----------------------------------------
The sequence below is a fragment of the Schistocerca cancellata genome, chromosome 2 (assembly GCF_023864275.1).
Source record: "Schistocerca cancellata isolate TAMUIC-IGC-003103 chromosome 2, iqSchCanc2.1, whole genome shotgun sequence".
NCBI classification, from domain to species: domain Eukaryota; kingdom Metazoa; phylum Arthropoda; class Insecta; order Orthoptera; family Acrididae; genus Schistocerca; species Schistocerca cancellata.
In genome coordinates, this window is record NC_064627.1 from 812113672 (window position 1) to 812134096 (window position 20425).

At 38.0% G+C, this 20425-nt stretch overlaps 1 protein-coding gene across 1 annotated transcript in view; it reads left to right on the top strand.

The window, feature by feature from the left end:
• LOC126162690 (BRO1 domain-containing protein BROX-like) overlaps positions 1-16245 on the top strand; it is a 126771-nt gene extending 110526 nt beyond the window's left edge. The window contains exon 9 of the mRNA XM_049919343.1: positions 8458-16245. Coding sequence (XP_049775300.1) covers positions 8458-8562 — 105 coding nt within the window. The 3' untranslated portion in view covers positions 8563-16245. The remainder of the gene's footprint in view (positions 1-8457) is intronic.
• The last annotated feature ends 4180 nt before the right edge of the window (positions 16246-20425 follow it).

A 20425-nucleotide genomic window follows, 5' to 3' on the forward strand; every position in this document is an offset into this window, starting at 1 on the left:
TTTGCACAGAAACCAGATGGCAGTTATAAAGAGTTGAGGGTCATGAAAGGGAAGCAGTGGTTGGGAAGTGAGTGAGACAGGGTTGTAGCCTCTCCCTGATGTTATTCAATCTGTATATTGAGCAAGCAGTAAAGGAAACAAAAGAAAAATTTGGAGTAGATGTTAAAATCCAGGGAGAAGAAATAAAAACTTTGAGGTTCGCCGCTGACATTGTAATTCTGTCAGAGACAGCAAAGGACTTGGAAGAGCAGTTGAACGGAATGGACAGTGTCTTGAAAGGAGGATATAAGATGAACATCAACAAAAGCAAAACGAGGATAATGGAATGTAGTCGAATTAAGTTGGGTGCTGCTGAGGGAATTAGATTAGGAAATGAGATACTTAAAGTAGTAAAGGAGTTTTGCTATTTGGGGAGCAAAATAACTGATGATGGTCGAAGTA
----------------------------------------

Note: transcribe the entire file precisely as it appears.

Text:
The sequence below is a fragment of the Schistocerca cancellata genome, chromosome 2 (assembly GCF_023864275.1).
Source record: "Schistocerca cancellata isolate TAMUIC-IGC-003103 chromosome 2, iqSchCanc2.1, whole genome shotgun sequence".
NCBI classification, from domain to species: domain Eukaryota; kingdom Metazoa; phylum Arthropoda; class Insecta; order Orthoptera; family Acrididae; genus Schistocerca; species Schistocerca cancellata.
In genome coordinates, this window is record NC_064627.1 from 812113672 (window position 1) to 812134096 (window position 20425).

At 38.0% G+C, this 20425-nt stretch overlaps 1 protein-coding gene across 1 annotated transcript in view; it reads left to right on the top strand.

The window, feature by feature from the left end:
• LOC126162690 (BRO1 domain-containing protein BROX-like) overlaps positions 1-16245 on the top strand; it is a 126771-nt gene extending 110526 nt beyond the window's left edge. The window contains exon 9 of the mRNA XM_049919343.1: positions 8458-16245. Coding sequence (XP_049775300.1) covers positions 8458-8562 — 105 coding nt within the window. The 3' untranslated portion in view covers positions 8563-16245. The remainder of the gene's footprint in view (positions 1-8457) is intronic.
• The last annotated feature ends 4180 nt before the right edge of the window (positions 16246-20425 follow it).

A 20425-nucleotide genomic window follows, 5' to 3' on the forward strand; every position in this document is an offset into this window, starting at 1 on the left:
TTTGCACAGAAACCAGATGGCAGTTATAAAGAGTTGAGGGTCATGAAAGGGAAGCAGTGGTTGGGAAGTGAGTGAGACAGGGTTGTAGCCTCTCCCTGATGTTATTCAATCTGTATATTGAGCAAGCAGTAAAGGAAACAAAAGAAAAATTTGGAGTAGATGTTAAAATCCAGGGAGAAGAAATAAAAACTTTGAGGTTCGCCGCTGACATTGTAATTCTGTCAGAGACAGCAAAGGACTTGGAAGAGCAGTTGAACGGAATGGACAGTGTCTTGAAAGGAGGATATAAGATGAACATCAACAAAAGCAAAACGAGGATAATGGAATGTAGTCGAATTAAGTTGGGTGCTGCTGAGGGAATTAGATTAGGAAATGAGATACTTAAAGTAGTAAAGGAGTTTTGCTATTTGGGGAGCAAAATAACTGATGATGGTCGAAGTA